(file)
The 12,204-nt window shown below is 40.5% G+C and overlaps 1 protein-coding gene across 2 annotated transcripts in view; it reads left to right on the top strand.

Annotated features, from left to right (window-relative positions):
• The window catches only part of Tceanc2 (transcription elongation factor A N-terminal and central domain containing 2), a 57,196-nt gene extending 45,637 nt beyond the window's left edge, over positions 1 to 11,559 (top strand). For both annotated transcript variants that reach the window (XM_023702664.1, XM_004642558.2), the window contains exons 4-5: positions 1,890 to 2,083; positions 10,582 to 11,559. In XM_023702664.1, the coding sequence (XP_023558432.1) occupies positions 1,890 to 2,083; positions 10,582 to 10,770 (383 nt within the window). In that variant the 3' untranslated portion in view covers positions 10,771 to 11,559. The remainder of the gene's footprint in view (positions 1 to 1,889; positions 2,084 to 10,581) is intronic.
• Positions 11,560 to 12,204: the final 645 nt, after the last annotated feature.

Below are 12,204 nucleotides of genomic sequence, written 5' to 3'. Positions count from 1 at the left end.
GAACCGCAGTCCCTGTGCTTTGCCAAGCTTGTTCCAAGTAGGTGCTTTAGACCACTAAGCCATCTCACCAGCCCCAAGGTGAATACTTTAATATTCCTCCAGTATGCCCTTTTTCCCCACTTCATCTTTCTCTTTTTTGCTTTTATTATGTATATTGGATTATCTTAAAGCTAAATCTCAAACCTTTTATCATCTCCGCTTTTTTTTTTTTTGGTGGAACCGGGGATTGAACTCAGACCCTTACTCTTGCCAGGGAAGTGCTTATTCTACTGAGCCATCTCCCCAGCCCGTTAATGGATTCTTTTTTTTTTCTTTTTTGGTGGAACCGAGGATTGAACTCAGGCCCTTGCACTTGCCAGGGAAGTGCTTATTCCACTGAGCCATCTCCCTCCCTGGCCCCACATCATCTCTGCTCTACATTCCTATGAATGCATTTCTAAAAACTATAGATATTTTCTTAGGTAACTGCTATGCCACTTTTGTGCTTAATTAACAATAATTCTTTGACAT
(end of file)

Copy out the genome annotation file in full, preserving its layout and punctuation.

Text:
The 12,204-nt window shown below is 40.5% G+C and overlaps 1 protein-coding gene across 2 annotated transcripts in view; it reads left to right on the top strand.

Annotated features, from left to right (window-relative positions):
• The window catches only part of Tceanc2 (transcription elongation factor A N-terminal and central domain containing 2), a 57,196-nt gene extending 45,637 nt beyond the window's left edge, over positions 1 to 11,559 (top strand). For both annotated transcript variants that reach the window (XM_023702664.1, XM_004642558.2), the window contains exons 4-5: positions 1,890 to 2,083; positions 10,582 to 11,559. In XM_023702664.1, the coding sequence (XP_023558432.1) occupies positions 1,890 to 2,083; positions 10,582 to 10,770 (383 nt within the window). In that variant the 3' untranslated portion in view covers positions 10,771 to 11,559. The remainder of the gene's footprint in view (positions 1 to 1,889; positions 2,084 to 10,581) is intronic.
• Positions 11,560 to 12,204: the final 645 nt, after the last annotated feature.

Below are 12,204 nucleotides of genomic sequence, written 5' to 3'. Positions count from 1 at the left end.
GAACCGCAGTCCCTGTGCTTTGCCAAGCTTGTTCCAAGTAGGTGCTTTAGACCACTAAGCCATCTCACCAGCCCCAAGGTGAATACTTTAATATTCCTCCAGTATGCCCTTTTTCCCCACTTCATCTTTCTCTTTTTTGCTTTTATTATGTATATTGGATTATCTTAAAGCTAAATCTCAAACCTTTTATCATCTCCGCTTTTTTTTTTTTTGGTGGAACCGGGGATTGAACTCAGACCCTTACTCTTGCCAGGGAAGTGCTTATTCTACTGAGCCATCTCCCCAGCCCGTTAATGGATTCTTTTTTTTTTCTTTTTTGGTGGAACCGAGGATTGAACTCAGGCCCTTGCACTTGCCAGGGAAGTGCTTATTCCACTGAGCCATCTCCCTCCCTGGCCCCACATCATCTCTGCTCTACATTCCTATGAATGCATTTCTAAAAACTATAGATATTTTCTTAGGTAACTGCTATGCCACTTTTGTGCTTAATTAACAATAATTCTTTGACAT